One Hundred Years of Solitude - Magic Realism
One Hundred Years of Solitude Magic realism is a literary form in which odd, eerie, and dreamlike tales are related as if the events were commonplace. Magic realism is the opposite of the "once-upon-a-time" style of story telling in which the author emphasizes the fantastic quality of imaginary events. In the world of magic realism, the narrator speaks of the surreal so naturally it becomes real.
Magic realism can be traced back to Jorge Luis Borges, who wrote during the 1920s,according to noted critic Franco (309). In fact, Jean Franco notes that "the techniques utilized by García Márquez in One Hundred Years of Solitude are frequently compared to those of Jorge Luis Borges" Franco (309). However, it was not until the 1940s that Latin American writers began to experiment widely with new techniques and introduced stream of consciousness narration, unusual time sequences and other devices into the novel.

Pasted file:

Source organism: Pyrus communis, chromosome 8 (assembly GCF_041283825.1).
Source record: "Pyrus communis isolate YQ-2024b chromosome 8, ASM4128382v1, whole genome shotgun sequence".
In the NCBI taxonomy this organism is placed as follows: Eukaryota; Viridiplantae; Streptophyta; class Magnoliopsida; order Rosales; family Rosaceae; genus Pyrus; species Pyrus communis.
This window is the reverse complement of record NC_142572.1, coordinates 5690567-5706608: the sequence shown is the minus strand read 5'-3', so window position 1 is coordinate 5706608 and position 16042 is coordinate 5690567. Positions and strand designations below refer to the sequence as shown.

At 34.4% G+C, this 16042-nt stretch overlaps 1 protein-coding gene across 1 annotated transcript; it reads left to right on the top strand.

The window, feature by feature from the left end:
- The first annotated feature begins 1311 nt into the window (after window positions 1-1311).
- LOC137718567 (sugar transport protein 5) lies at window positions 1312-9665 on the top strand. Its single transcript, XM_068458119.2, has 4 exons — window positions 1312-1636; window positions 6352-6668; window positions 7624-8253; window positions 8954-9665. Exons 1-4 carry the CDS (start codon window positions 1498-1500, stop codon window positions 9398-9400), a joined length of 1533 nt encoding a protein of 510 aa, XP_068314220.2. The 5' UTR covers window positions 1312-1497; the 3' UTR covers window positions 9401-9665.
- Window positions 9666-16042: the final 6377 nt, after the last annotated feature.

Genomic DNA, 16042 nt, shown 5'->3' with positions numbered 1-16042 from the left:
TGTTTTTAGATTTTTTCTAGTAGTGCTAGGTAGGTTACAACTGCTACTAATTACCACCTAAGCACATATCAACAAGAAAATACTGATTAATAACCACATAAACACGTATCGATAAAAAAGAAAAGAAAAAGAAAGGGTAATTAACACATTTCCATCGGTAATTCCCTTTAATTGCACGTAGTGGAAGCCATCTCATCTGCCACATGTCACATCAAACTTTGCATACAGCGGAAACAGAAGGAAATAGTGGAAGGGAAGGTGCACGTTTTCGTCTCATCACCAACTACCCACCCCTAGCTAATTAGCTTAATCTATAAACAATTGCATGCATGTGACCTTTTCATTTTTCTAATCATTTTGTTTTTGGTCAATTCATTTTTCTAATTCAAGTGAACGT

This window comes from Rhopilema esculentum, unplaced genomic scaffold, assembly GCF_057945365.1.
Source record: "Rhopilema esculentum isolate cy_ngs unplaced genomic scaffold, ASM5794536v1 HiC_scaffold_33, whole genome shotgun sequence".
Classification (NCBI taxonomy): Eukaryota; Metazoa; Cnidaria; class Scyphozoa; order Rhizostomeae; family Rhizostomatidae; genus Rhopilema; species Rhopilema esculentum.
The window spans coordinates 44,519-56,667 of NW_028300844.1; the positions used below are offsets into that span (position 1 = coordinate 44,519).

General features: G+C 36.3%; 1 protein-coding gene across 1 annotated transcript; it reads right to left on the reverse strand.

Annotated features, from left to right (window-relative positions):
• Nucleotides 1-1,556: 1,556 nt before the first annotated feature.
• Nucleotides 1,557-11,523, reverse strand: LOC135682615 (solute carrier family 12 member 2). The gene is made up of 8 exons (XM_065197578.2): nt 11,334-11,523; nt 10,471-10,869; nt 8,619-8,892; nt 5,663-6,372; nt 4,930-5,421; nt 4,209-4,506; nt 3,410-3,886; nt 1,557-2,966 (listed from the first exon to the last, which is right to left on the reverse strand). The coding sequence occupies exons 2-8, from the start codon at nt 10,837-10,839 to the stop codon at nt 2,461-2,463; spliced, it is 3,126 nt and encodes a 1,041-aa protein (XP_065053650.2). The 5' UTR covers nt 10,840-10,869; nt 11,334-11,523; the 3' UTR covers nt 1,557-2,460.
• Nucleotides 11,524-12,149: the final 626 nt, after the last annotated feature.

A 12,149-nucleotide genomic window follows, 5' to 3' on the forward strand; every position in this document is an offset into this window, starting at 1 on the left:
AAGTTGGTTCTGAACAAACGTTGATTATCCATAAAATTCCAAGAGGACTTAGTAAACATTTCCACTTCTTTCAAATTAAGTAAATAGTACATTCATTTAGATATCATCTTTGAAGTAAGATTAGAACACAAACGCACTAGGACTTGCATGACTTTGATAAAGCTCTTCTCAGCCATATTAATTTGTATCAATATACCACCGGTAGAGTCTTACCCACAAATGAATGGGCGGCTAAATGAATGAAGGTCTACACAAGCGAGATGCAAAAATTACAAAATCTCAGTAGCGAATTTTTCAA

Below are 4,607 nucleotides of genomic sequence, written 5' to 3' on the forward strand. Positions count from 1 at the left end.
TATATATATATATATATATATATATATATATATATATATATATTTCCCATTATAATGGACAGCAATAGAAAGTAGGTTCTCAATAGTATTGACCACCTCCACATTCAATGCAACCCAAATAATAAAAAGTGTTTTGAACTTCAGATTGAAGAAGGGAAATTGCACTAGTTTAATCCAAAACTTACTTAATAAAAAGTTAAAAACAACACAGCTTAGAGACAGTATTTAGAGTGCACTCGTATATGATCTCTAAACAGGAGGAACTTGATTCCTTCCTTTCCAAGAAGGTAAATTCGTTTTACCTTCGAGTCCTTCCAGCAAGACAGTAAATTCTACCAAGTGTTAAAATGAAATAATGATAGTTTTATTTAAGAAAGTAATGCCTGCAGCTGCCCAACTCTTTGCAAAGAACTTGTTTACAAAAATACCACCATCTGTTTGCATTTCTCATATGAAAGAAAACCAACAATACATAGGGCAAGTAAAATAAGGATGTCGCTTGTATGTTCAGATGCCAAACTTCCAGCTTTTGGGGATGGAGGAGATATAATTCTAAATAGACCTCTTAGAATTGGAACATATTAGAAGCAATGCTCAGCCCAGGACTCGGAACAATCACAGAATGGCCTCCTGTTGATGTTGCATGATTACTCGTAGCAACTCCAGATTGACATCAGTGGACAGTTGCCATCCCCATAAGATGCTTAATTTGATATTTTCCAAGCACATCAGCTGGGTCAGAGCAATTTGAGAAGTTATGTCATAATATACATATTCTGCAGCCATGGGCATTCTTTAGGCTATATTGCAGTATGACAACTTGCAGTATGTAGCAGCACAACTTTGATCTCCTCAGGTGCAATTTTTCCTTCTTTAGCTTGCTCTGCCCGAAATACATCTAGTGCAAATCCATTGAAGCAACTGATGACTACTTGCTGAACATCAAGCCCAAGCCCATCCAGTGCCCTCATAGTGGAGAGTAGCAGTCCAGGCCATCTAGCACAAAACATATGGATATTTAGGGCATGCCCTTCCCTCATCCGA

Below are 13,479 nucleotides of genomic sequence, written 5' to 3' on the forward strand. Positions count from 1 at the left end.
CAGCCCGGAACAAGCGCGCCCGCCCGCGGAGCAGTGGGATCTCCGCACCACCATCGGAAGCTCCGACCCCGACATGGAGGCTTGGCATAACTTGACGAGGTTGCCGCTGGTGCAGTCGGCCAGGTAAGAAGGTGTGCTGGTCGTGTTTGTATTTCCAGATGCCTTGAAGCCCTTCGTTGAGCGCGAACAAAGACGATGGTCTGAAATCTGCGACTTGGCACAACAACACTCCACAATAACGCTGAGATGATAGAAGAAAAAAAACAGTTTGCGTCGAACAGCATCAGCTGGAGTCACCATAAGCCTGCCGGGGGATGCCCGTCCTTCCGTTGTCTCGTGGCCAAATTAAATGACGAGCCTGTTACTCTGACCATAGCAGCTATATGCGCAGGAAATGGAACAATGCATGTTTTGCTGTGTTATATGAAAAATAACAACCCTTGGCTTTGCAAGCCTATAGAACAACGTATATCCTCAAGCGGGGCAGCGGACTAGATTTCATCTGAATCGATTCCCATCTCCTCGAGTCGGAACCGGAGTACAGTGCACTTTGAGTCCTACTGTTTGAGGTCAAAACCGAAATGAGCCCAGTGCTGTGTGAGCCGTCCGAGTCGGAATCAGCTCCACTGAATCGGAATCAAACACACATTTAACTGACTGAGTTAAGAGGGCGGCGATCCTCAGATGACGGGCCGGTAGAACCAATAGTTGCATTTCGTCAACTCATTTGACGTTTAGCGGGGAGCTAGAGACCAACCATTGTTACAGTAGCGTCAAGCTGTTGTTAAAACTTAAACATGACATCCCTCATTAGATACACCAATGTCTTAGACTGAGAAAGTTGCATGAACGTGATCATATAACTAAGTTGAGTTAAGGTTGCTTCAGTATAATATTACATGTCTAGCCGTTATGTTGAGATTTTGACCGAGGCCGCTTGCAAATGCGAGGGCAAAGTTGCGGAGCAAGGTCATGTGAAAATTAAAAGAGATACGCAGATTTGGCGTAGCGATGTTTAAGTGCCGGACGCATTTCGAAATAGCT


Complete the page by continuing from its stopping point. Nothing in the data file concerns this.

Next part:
In the 1940s, a group of Latin American writers published works which incorporated new techniques. The writers included Miguel Angel Asturias (Guatemala); Alejo Carpentier (Cuba); Juan Rulfo, Agustin Yanez, Carlos Fuentes, and Jose Revueltas (Mexico); Lepoldo Marechal, Eduardo Mallea, and Ernesto Sabato (Argentina); and Juan Carlos Onetti (Urugay). According to one critic, "Their work differed greatly from that of their predecessors of the 1920s for there is a wealth of formal experiment, a display of imaginative powers and a command of language hitherto unprecedented in Spanish America" (Franco 310). Dos Passos, Faulkner and other modern North American writers were also very important to the development of the technique of stream of consciousness.
In One Hundred Years of Solitude, García Márquez perfectly integrates unusual incidents into everyday...